I remember one day we were at the playground, and I was talking to my son Rocco in Thai, and an older man asked me, “Are you speaking another language?”
I thought, “Um, well does it sound like English to you?”
But I said, “Yeah, I’m speaking Thai. My husband is Thai, so we speak Thai at home.”
“Oh, that’s great! Kids are sponges! They will soak that up! Good for you!”
I’ve had that similar conversation with many people who overheard me speaking Thai to my kids. Probably because it’s unusual to see a native English-speaker not speaking English to their kiddos.
After I tell them I’m speaking Thai, usually Americans I meet will say, “Oh, I wish I spoke Spanish to my kids. I need to start doing that.”
I then try to explain that I’m not really doing it just for the sake of my kids knowing another language, which is an awesome bonus of course.
But it’s because they are half-Thai, and I want them to know their other culture, and to communicate with their Thai family that doesn’t speak English, and to easily connect with other Thais.
I often feel jealous when I look at other moms (which are most moms I know) who speak to their kids in their native tongue, so easily without an ounce of struggle.
Even though kids are sponges, and my kids are soaking up Thai, I’m not a sponge anymore. I feel like a dried up rag, and when I speak Thai I feel like when a native Thai speaker overhears me speaking they would laugh and say, “What is that silly foreigner doing trying to speak Thai to her kids?”
Learning Thai is nothing like when I learned Spanish and French in school. It’s tonal, so for example, maa can be pronounced five different ways and have five different meanings. Thai also has completely different, but beautiful, alphabet than English.
I lived in Thailand for two years, took two simple Thai language classes, but that was it. Thankfully my Thai hubby has been my biggest teacher and teaches me instead of laughs at me when I say something wrong.
Every day my 3-year-old son will point at something in a book like a hedgehog or a platypus and ask what it is, and I don’t know the Thai word.
So I will tell him what it is in English and then look it up on my Google Translate App, or ask my hubby how to say something my son was asking about. The older my son gets, the more I’m reminded how not perfect my Thai is.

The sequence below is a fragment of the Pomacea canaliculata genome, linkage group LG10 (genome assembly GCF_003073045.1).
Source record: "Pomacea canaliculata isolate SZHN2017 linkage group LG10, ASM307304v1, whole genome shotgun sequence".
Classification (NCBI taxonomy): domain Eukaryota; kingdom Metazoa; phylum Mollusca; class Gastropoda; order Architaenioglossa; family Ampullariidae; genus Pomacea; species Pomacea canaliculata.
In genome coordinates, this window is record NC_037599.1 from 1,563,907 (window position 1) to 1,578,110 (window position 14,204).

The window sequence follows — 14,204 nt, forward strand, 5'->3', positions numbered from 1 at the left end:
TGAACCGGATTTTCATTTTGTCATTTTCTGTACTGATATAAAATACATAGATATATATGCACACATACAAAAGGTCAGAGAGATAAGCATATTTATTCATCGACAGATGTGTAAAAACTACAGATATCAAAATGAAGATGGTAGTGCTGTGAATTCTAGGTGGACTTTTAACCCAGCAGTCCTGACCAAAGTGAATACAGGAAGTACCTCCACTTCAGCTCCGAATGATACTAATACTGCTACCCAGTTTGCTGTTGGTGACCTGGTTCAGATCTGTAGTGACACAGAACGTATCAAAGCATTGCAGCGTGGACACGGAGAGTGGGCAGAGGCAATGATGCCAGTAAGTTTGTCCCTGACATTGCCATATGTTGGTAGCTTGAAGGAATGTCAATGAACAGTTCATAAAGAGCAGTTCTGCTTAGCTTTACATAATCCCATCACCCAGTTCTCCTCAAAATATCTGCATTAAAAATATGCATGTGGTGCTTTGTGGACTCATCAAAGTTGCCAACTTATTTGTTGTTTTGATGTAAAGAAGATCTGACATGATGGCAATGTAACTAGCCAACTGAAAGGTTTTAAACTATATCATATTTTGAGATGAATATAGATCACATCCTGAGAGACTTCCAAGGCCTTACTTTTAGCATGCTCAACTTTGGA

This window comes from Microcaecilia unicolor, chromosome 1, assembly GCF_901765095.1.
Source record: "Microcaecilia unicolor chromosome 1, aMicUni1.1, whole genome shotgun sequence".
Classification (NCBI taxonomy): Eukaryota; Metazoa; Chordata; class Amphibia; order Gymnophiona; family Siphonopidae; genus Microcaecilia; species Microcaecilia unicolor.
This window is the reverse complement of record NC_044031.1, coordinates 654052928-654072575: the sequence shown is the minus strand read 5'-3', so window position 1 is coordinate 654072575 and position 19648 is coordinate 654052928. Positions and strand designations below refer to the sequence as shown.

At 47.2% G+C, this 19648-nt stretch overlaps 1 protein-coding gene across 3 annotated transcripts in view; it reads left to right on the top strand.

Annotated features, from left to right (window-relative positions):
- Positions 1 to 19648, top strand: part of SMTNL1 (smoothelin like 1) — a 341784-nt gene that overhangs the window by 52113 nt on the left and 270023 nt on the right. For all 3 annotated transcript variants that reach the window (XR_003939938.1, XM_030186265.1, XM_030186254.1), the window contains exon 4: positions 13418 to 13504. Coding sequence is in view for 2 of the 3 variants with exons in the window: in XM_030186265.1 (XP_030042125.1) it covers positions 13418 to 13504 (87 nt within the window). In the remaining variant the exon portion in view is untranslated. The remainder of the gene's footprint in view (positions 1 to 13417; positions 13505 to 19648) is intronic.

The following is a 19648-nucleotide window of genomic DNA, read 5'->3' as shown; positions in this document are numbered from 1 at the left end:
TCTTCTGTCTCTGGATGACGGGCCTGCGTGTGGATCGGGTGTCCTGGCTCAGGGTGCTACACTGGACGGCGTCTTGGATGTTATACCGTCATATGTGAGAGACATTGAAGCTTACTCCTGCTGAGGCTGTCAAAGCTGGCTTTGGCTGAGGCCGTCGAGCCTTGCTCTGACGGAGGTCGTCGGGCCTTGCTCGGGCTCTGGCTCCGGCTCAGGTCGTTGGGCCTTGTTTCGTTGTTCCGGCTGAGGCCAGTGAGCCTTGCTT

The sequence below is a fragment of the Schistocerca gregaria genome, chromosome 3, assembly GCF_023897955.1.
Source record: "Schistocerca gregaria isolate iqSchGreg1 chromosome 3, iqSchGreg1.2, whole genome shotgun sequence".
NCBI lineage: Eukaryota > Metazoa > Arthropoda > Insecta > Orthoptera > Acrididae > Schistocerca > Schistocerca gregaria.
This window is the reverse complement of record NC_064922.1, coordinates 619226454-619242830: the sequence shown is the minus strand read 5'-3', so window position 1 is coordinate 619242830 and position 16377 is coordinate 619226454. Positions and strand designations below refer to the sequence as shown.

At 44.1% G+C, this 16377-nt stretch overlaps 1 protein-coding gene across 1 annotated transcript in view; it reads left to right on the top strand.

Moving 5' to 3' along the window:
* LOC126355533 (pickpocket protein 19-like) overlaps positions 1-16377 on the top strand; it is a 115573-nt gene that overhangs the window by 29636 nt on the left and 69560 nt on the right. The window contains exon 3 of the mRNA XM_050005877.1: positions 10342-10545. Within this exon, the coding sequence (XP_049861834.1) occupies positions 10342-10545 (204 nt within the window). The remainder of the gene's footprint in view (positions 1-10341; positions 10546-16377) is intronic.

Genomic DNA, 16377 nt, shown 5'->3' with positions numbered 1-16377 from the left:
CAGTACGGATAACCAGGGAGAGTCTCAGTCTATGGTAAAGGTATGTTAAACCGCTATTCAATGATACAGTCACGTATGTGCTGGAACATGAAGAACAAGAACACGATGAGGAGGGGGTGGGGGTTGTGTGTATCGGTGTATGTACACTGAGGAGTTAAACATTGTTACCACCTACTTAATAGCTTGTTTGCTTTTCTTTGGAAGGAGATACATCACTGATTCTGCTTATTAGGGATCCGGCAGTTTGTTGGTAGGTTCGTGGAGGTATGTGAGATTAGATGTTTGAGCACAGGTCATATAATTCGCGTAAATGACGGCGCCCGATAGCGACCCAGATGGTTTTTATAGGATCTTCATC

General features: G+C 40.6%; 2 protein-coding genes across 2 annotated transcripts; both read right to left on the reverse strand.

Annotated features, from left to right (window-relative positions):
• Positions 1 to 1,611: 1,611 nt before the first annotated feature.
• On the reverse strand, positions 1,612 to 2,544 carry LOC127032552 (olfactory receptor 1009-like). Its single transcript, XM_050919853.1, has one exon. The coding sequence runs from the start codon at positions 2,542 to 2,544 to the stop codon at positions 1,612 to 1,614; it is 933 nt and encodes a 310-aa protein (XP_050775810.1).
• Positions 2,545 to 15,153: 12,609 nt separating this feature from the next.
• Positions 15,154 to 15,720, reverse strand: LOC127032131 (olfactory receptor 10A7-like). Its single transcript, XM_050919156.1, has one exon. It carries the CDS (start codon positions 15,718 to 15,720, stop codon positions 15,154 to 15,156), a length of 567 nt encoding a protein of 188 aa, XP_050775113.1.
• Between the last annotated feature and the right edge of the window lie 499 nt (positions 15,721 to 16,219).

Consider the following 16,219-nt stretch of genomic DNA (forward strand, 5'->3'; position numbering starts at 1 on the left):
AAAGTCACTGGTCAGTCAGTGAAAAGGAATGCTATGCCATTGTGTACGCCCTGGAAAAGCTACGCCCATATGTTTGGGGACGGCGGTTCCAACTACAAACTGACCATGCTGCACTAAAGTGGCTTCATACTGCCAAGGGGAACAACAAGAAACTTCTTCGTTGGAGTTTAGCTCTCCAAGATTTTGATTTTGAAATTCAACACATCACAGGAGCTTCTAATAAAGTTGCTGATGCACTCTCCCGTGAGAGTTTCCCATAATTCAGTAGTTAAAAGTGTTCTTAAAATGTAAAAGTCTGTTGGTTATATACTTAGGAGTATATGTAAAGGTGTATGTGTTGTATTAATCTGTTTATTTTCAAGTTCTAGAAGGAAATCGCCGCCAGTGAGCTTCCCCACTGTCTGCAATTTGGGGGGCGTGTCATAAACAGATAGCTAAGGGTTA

But I was reminded something today. I was reading this morning in my Bible in Mark about how Jesus was teaching a bunch of people, and it was the end of the day, and they were hungry, but didn’t have much food around. The disciples figured they should just send them on their way, so they could find some food.
But Jesus asked them a funny question. He asked them what they had. They looked around, and found out they did have some food, just five loaves of bread and two fish, but it was something.
And it was enough. Jesus thanked God for it, and then He multiplied it, so it was more than enough for the hundreds of people gathered there.
I felt like after I read that today, God spoke to my heart: You may not have perfectly fluent Thai, but I’m proud of you for taking the hard road and taking what Thai you’ve been given, and I want you to thank me for it.
Thank me that you are able to have a conversation with your son and daughter in Thai every day, and laugh with them and encourage them in their other native language.
Thank me that you get to help your children know the Thai part of them that I created.
Thank me that because of your persistence, and not giving up, your Thai mother-n-law said your children’s Thai is better than your own and that she and other Thais can have a deeper relationship with them because of your hard, hard work.
Every day you may feel like your Thai is never enough, but it is because of me.
So every day I’m going to thank God for the Thai that I know, and what a gift it is, and trust that He will multiply it over and over.